As if it were some bizarre tour, the driver, this man he apparently knew, proceeded to take him past all the old places: Marcus's Front Street garage, the old lawyer Ring's office brownstone up the Eastern Row, then over to Race, within view of the dark building at the corner of Pearl. Where were they going? They'd already passed the Second District Station on Broadway. That would have done. Remus said nothing. He understood: it was a tour for his benefit. The driver must have known. (Soon they would all know. Everyone would know.) The driver knew, and he had passed his own sentence and was now administering it -- you must look, the sentence read. You must remember it all as it happened and is happening and will happen together at once and in perpetuity. He watched it all unfold, the past in the present, here in Cincinnati and before that long ago in Chicago. It all seemed to be happening, still, though he was beginning to realize now that it was over.
Men and women hurried in and out. The great engines sat hidden inside the building but their exhalations rose in white clouds from high vents into the fine morning air. The man Remus did not remember pulled his Packard up to the arched doors. At the station. The depot. The Dixie Terminal.
Remus began to laugh. The man looked at him.
"I'm sorry," Remus said. "I'm sorry. I meant -- no, no. This is fine. I thank you so very much."
"Sure thing, Mr. Remus. Anything for you, sir."
When the man pulled away, Remus waved at a cab. As he did, he put his other hand into his jacket pocket and felt the hammer, the mother-of-pearl handle, the now-cool barrel. Without looking, he removed it. It fit almost entirely within his hand. He dropped it into the trash receptacle on the curb.
"This is the wrong station, you see," Remus began, when he got in the new machine. "The authorities -- "
The driver glanced back at him.
"The police station," said Remus. "Take me there."
© 2002 by Craig Holden
An exquisitely written novel of love and betrayal, of money and power, set at the apex of that time of glitz and innocence known as the Jazz Age
Lawyer George Remus became the country's biggest bootlegger, grossing over $80 million until his arrest. Upon his release from prison, he learns that his beautiful wife, Imogene, has left him and that his bank accounts are empty. On the morning of their divorce, he runs her car off the road in the middle of rush hour in Eden Park and shoots her to death.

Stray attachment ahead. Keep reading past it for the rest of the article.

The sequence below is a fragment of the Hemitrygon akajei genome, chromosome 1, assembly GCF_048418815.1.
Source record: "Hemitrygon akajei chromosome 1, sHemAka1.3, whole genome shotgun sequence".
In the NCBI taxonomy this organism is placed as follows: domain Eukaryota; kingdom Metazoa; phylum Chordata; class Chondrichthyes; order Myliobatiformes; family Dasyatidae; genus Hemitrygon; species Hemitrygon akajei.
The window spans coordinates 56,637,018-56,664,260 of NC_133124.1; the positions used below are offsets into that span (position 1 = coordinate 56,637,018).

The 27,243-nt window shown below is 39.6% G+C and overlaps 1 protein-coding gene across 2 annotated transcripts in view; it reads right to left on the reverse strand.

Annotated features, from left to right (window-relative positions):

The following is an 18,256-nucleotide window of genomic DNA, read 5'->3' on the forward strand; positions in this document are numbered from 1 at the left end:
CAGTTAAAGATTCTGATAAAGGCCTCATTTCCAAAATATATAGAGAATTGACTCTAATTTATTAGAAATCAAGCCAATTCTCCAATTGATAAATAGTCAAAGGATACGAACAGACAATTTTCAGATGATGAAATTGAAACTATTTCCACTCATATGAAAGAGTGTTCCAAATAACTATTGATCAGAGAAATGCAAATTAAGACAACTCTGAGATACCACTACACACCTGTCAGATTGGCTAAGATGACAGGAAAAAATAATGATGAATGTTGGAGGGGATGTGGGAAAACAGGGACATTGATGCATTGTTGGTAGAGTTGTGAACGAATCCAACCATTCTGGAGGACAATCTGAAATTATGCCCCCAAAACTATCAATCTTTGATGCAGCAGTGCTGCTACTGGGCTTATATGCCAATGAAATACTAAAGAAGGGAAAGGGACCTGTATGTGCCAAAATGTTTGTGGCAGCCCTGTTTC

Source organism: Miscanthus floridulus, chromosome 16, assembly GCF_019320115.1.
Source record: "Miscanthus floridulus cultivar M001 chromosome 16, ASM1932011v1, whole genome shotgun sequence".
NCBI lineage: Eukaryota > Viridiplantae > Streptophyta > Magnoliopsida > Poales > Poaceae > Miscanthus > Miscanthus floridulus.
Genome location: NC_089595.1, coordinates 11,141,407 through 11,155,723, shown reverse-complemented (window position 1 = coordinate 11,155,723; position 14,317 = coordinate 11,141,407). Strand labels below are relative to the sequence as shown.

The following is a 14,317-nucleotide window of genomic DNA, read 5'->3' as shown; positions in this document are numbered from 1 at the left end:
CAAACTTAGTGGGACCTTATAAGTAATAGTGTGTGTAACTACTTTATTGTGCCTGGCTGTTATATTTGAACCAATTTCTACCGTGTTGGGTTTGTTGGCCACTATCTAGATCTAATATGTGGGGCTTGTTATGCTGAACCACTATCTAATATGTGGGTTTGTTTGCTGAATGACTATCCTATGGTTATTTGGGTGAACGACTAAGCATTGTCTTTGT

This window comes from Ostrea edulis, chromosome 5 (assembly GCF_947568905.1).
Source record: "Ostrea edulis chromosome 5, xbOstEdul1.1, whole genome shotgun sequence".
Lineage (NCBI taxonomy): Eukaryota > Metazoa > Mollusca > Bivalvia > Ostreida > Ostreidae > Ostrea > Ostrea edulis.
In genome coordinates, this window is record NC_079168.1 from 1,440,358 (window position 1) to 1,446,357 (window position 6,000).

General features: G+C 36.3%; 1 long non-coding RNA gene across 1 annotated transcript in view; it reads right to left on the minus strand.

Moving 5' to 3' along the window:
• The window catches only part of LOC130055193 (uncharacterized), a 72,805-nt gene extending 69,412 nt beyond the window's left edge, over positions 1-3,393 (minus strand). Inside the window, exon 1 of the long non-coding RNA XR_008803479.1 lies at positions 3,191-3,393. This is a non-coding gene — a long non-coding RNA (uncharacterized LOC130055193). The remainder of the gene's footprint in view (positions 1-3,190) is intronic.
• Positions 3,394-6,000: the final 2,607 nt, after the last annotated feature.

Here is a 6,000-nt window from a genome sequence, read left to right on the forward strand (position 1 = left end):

Shocked and fascinated by this horrible crime, the country gears up for a sensational trial pitting the man known as "the king of the bootleggers" against Chief Prosecutor Charlie Taft, the youngest son of the former president. The trial is a national spectacle, a lens focused on the fabulous rise and fall of the Remus empire and the tragic love story within it, and an attempt to answer some tantalizing questions: What actually happened to the fortune? What are the motives of the federal agent who brought Remus down? What complex emotions and desires, leading ultimately to the ruin of three men, really lie within the heart of the woman known as the Jazz Bird?
Based on a true story, The Jazz Bird is at once a love story, a crime novel, and the tale of the courtroom battle between two powerful men whose respective futures hang in the balance.
Craig Holden grew up in Toledo, Ohio and received a B.A. in Psychology/Biology/Philosophy from the University of Toledo. In 1984, he moved to Missoula, Montana to earn his MFA Creative Writing from the University of Missoula. After one unsuccessful attempt, he moved to New York City and begin a publishing career in 1991. When his first novel, The River Sorrow and one unwritten novel were sold, he moved back to the midwest, to Michigan, to be near his parents and sister. He is now married with four kids living outside of Ann Arbor, Michigan. He is also a visiting professor of creative writing at his alma mater, the University of Toledo.